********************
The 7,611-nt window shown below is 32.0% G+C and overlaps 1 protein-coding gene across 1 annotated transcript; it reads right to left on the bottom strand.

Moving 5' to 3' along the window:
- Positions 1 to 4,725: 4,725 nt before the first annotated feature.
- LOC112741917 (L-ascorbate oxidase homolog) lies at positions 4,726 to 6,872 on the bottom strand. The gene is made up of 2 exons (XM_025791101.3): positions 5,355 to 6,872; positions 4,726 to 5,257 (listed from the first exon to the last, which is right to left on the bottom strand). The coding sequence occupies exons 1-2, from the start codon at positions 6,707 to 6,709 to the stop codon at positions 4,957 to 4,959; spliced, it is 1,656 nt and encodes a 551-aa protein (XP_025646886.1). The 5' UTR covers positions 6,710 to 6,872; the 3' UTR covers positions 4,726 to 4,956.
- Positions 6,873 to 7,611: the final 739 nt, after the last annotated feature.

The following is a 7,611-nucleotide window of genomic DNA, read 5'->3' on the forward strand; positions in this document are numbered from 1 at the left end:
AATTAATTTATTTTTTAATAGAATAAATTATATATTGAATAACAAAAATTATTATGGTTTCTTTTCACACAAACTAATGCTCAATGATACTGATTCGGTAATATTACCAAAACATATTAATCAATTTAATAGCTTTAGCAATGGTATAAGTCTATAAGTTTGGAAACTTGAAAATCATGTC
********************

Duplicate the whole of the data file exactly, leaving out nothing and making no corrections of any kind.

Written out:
The 7,611-nt window shown below is 32.0% G+C and overlaps 1 protein-coding gene across 1 annotated transcript; it reads right to left on the bottom strand.

Moving 5' to 3' along the window:
- Positions 1 to 4,725: 4,725 nt before the first annotated feature.
- LOC112741917 (L-ascorbate oxidase homolog) lies at positions 4,726 to 6,872 on the bottom strand. The gene is made up of 2 exons (XM_025791101.3): positions 5,355 to 6,872; positions 4,726 to 5,257 (listed from the first exon to the last, which is right to left on the bottom strand). The coding sequence occupies exons 1-2, from the start codon at positions 6,707 to 6,709 to the stop codon at positions 4,957 to 4,959; spliced, it is 1,656 nt and encodes a 551-aa protein (XP_025646886.1). The 5' UTR covers positions 6,710 to 6,872; the 3' UTR covers positions 4,726 to 4,956.
- Positions 6,873 to 7,611: the final 739 nt, after the last annotated feature.

The following is a 7,611-nucleotide window of genomic DNA, read 5'->3' on the forward strand; positions in this document are numbered from 1 at the left end:
AATTAATTTATTTTTTAATAGAATAAATTATATATTGAATAACAAAAATTATTATGGTTTCTTTTCACACAAACTAATGCTCAATGATACTGATTCGGTAATATTACCAAAACATATTAATCAATTTAATAGCTTTAGCAATGGTATAAGTCTATAAGTTTGGAAACTTGAAAATCATGTC